Replacement illusion

The visual effect created by Fig. 5 can be explained geometrically by the height-reversal property. For Fig. 5a, the large upper flat area containing the red cone becomes the lower area in the mirror, and the small lower square area becomes the hill top in the mirror. Thus, the bottom and the top are exchanged in the mirror. The three intermediate steps of the staircases connecting the bottom and the top from the lowest to the highest also change their order from the highest to the lowest in the mirror. Thus, the relative heights of flat areas are reversed in the mirror. Also in Fig. 5b, if we see parts of the object one by one, we can construct a one-to-one correspondence between polygons constituting the object and their mirror images, and can understand that their heights are reversed.

Note that the pictures (excluding the red cones) in Fig. 5 have no occlusion. Hence, the height reversal relation between the object and the mirror image holds without inconsistency.

However, we intuitively feel that the object structure changes drastically instead of just reversing their heights. One reason might be the existence of vertical walls. Each staircase in Fig. 5a has two vertical walls, one of which bounds the volume below the staircases and the other representing a side wall that extends upward. However, the walls below the staircases become thin vertical plates and the walls extended upward become the walls below the staircases. These behaviours of the walls make it difficult for us to find the correspondence between the object and the mirror image, and consequently we feel that the object is replaced with another.

Note that the objects in Fig. 2 also have walls, that is, the side faces of the plate and the box. However, they are real walls and behave normally in the mirror. Hence, we only feel that the heights are reversed.

The objects in Fig. 5 also have the red cones. They behave normally as 3D objects in the mirror and they suggest the direction of gravity. This might also contribute to the sense of there being an anomaly.


Although the objects are mainly 2D pictures in all five types of illusions, we perceive that they are 3D structures. This is mainly because we are looking at photographs instead of looking at the 3D scene (consisting of the picture and the mirror) directly. If we see the 3D scene, we can use our natural stereo vision and hence can recognize more easily that the objects are pictures. Seeing photographs, on the other hand, is equivalent to seeing the 3D scene with only a single eye because a camera has only one lens centre, and consequently we cannot use stereo vision. In addition, the pictures represent 3D objects mainly composed of rectangles and circles, which makes it easy for us to interpret 3D structures because human brains are apt to interpret parallelograms as slanted rectangles and ellipses as slanted circles (Gibson, 1950). If our brains were unable to perceive 3D structures, we would easily be able to understand the normal relation between a picture and its mirror image, and the illusions would not occur.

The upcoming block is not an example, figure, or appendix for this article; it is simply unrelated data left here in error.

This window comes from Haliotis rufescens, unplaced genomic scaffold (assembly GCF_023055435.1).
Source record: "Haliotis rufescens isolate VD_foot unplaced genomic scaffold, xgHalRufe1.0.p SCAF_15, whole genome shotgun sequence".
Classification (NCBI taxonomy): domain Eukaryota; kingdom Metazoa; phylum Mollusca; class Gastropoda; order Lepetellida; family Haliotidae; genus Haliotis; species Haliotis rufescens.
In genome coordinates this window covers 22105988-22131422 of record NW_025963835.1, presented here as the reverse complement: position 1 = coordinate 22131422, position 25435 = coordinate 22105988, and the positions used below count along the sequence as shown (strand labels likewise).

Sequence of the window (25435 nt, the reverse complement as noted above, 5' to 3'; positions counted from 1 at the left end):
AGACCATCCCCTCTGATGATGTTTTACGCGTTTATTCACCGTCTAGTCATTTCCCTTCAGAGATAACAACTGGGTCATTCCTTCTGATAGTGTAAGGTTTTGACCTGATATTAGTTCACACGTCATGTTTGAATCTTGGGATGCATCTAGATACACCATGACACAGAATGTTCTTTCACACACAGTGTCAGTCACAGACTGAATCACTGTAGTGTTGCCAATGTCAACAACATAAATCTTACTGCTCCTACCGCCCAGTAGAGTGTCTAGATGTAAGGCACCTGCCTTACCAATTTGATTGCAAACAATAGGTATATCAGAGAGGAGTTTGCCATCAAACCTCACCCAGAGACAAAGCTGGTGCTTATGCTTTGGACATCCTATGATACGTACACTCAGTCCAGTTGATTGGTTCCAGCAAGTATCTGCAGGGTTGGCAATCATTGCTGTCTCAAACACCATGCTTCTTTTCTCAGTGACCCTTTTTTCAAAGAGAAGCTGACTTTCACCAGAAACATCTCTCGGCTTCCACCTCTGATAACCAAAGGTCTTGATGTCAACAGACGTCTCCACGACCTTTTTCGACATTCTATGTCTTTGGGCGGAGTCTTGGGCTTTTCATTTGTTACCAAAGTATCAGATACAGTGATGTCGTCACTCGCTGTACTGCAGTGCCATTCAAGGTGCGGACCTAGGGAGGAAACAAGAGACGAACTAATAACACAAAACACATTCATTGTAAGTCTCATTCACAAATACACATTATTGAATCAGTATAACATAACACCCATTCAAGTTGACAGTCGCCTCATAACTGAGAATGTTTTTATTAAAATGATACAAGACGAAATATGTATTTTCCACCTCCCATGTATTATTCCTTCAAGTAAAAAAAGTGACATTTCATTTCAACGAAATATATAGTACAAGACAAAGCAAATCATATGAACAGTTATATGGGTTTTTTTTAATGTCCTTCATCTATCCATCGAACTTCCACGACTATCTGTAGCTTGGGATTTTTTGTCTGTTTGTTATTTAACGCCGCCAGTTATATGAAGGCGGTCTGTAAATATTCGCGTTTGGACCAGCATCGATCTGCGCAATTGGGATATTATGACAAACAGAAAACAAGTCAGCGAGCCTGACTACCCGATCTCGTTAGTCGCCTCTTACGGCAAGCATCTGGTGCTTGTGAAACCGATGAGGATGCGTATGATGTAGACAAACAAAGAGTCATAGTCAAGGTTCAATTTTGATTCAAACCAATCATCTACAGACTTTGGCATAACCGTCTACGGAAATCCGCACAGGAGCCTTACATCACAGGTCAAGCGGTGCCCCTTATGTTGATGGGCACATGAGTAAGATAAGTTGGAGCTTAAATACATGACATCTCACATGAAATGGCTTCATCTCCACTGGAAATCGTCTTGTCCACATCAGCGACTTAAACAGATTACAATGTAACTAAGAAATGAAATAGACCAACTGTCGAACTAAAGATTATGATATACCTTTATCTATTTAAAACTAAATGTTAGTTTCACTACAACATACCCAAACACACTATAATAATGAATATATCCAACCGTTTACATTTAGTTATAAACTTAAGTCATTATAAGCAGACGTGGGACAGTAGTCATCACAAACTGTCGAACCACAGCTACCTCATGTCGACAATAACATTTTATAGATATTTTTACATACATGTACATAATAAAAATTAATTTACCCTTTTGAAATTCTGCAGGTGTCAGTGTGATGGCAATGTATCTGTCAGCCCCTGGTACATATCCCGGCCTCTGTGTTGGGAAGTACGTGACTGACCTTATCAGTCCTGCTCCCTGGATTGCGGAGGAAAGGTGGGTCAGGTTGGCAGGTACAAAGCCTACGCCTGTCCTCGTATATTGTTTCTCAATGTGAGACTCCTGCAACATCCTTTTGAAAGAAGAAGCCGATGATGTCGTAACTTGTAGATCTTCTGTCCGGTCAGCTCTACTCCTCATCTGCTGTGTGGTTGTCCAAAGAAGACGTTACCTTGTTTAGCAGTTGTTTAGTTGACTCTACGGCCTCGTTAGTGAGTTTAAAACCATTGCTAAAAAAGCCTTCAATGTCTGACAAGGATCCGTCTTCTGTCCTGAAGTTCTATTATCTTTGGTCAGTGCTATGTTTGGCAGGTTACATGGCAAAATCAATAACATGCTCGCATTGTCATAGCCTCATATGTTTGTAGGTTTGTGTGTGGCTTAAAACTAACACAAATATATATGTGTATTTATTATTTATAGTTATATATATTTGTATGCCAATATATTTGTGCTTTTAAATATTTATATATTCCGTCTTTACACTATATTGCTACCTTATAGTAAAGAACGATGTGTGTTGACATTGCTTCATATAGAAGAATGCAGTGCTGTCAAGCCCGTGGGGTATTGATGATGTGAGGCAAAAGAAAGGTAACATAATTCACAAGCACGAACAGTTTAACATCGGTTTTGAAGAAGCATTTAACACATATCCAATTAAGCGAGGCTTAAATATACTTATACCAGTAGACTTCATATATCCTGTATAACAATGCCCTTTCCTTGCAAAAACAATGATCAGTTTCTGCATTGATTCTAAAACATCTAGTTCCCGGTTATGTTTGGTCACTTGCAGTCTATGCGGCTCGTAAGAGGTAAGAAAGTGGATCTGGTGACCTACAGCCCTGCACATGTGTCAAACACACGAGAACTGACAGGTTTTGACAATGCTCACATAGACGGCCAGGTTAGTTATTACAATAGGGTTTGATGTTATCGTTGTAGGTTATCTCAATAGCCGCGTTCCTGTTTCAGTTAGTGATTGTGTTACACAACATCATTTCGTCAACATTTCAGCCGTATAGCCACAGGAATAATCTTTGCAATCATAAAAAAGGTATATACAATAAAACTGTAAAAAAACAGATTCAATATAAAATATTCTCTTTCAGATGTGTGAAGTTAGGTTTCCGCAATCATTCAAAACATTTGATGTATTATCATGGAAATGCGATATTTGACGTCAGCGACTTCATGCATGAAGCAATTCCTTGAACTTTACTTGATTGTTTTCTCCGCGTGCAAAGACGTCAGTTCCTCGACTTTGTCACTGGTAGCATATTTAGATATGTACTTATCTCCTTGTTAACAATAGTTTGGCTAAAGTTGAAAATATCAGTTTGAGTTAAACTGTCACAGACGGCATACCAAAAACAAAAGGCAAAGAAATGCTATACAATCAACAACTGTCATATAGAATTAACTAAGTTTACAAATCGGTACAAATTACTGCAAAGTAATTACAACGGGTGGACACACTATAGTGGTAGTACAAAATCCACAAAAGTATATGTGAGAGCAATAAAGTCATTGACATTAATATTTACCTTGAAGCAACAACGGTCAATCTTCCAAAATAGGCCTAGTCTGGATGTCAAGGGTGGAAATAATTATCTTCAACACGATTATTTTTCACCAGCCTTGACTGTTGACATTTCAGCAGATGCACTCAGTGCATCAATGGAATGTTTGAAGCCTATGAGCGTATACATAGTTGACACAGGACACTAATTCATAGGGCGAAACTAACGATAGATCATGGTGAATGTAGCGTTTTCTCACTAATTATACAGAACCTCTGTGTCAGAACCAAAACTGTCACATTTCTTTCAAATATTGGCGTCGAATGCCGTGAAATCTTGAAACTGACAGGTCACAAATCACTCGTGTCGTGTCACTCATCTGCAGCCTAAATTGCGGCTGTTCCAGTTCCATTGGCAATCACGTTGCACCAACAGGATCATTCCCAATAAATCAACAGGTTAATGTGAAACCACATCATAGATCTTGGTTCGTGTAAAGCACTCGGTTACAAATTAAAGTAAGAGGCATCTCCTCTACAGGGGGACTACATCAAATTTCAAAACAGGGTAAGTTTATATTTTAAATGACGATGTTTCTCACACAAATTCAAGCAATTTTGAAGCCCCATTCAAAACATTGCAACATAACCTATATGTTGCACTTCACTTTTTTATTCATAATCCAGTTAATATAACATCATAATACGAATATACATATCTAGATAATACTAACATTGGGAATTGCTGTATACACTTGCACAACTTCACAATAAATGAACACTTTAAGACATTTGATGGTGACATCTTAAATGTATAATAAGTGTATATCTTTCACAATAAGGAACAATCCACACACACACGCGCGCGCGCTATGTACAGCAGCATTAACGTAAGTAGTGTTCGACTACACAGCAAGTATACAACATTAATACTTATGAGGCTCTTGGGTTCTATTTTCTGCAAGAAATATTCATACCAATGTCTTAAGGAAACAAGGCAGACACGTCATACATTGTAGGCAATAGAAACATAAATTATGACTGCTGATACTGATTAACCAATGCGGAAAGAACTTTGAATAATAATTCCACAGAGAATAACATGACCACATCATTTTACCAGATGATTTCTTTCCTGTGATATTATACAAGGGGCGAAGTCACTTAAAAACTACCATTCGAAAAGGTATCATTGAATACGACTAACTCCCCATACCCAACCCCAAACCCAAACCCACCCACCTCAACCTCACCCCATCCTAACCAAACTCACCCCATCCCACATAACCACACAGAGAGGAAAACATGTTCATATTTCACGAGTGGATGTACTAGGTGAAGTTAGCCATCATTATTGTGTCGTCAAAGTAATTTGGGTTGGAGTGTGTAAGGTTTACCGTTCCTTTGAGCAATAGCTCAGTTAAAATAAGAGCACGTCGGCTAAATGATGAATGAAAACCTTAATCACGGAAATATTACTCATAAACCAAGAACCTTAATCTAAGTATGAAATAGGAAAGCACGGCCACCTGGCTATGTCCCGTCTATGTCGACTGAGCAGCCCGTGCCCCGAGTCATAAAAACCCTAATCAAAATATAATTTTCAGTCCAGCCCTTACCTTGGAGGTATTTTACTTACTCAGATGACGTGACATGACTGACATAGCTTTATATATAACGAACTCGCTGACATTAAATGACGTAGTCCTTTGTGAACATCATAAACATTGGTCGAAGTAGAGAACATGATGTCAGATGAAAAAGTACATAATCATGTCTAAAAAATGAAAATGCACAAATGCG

Another factor that makes us difficult to understand they are pictures is that each picture is cut along the boundary (i.e. along the silhouette) of the object instead of being bounded by a rectangular frame as an ordinary picture, and that it is placed in a 3D scene consisting of a desk surface and a mirror. An ordinary picture is bounded by a rectangular frame and consequently we understand that the picture represents a world which is separated by the frame from the real world in which we live. In our setting, on the other hand, there is no such separation frame, which strengthen the impression that we are looking at a real 3D object instead of a picture.

For all the five illusions, a picture is placed on a horizontal surface and it is reflected in a vertical mirror. These processes are identical. The difference only comes from how the mirror image is interpreted, in other words, the difference comes from the psychological behaviour of human perception. As a result of this, the classification is not necessarily stable. Indeed, the examples presented in Section 2 were chosen according to the author’s subjective decisions.

For example, the object in Fig. 1b is classified as the left-right reversal. However, it can also be regarded as the result of exchanging the floor and the ceiling, and hence it can also be classified as a somersaulting object.

The object in Fig. 5a consists of two staircases. If we hide the left half of this object and see only the right half, it is almost the same as the object in Fig. 1a. If we hide the right half of Fig. 5a, we observe the situation in which the direct view and the mirror reflection of Fig. 1a are exchanged. So, the object in Fig. 5a can be considered as a combination of two left-right reversing objects.